Many of us, myself included, have only a consumer’s knowledge of book design. It’s like chocolate cake: I’ve eaten many and have some opinions and fond memories, but I’ve never made one. (No, box cakes don’t count!) I think it’s easy for those of us who aren’t in the publishing industry to forget how much effort goes into choosing typefaces, layout and style for a book.
Two things brought the topic to mind of late: Jay Lake tweeted a link to this Lit Slits quiz. Of course most of the clues to the books’ identity come from the actual words the ‘slit’ reveals. However, in at least one case, I knew the author and series immediately: whether or not you like Harry Potter, he’s got some lovingly designed, distinctive books. Even without the chapter headers in their zany serifs, the page brings the memory back to anyone who’s read those books.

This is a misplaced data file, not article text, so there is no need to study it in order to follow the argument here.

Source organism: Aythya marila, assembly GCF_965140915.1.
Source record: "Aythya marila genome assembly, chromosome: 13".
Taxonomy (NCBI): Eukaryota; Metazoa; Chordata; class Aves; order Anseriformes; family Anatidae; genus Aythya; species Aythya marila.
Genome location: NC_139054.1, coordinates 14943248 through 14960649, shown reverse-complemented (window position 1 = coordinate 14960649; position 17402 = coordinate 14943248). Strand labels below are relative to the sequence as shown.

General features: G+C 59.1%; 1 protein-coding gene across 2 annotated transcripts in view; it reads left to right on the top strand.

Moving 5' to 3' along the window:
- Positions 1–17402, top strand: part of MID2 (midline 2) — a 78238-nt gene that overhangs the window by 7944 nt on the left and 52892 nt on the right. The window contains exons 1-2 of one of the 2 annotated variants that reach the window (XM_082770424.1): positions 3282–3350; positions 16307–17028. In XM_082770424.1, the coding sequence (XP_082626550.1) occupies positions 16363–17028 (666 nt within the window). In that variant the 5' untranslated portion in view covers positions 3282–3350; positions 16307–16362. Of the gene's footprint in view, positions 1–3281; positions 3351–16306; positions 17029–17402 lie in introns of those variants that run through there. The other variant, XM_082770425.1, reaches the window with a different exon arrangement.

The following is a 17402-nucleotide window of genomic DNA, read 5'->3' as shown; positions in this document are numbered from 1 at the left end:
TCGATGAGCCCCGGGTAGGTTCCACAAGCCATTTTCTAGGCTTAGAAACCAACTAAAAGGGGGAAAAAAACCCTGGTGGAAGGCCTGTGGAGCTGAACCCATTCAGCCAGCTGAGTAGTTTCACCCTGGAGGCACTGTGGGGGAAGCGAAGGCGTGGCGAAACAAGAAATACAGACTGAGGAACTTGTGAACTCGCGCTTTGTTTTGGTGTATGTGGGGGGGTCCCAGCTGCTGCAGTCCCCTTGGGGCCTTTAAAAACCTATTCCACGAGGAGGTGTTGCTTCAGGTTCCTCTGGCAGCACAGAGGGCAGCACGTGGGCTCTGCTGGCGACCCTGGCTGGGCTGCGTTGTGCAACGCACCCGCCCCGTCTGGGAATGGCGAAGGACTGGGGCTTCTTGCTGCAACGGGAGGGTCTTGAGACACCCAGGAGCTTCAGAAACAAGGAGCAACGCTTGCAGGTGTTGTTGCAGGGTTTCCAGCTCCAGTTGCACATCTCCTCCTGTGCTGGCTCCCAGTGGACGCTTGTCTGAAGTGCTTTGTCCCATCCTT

That’s what amazes me: how evocative the shape of a few letters can be, even when I couldn’t recall them at will or describe them to you. It’s like a more subtle version of the way smell brings memory in its train. I open my own copy of a beloved book and each previous reading is present in my eye on the page, my fingertips on the paper.
I’m reading Ursula K. Le Guin’s Left Hand of Darkness right now. I picked up this copy at Ravenna Third Place Books. It’s used, hardback, and it’s been on some journeys – it bears a Portuguese stamp from a bookshop in Brazil. And best of all, it’s from a book club.
Oh, I know, that means it’s not collectible. It may mean the covers aren’t as durable, and all sorts of things. But this book is typeset exactly like the oldest of my dad’s book club books – books like Asimov’s Foundation Trilogy. It feels the same, smells the same. This is 100% pure old-school science fiction, and it fills me with nostalgia, even though the story is new to me.
What books carry this extra meaning for you? Are there books whose beautiful design adds to your love for them?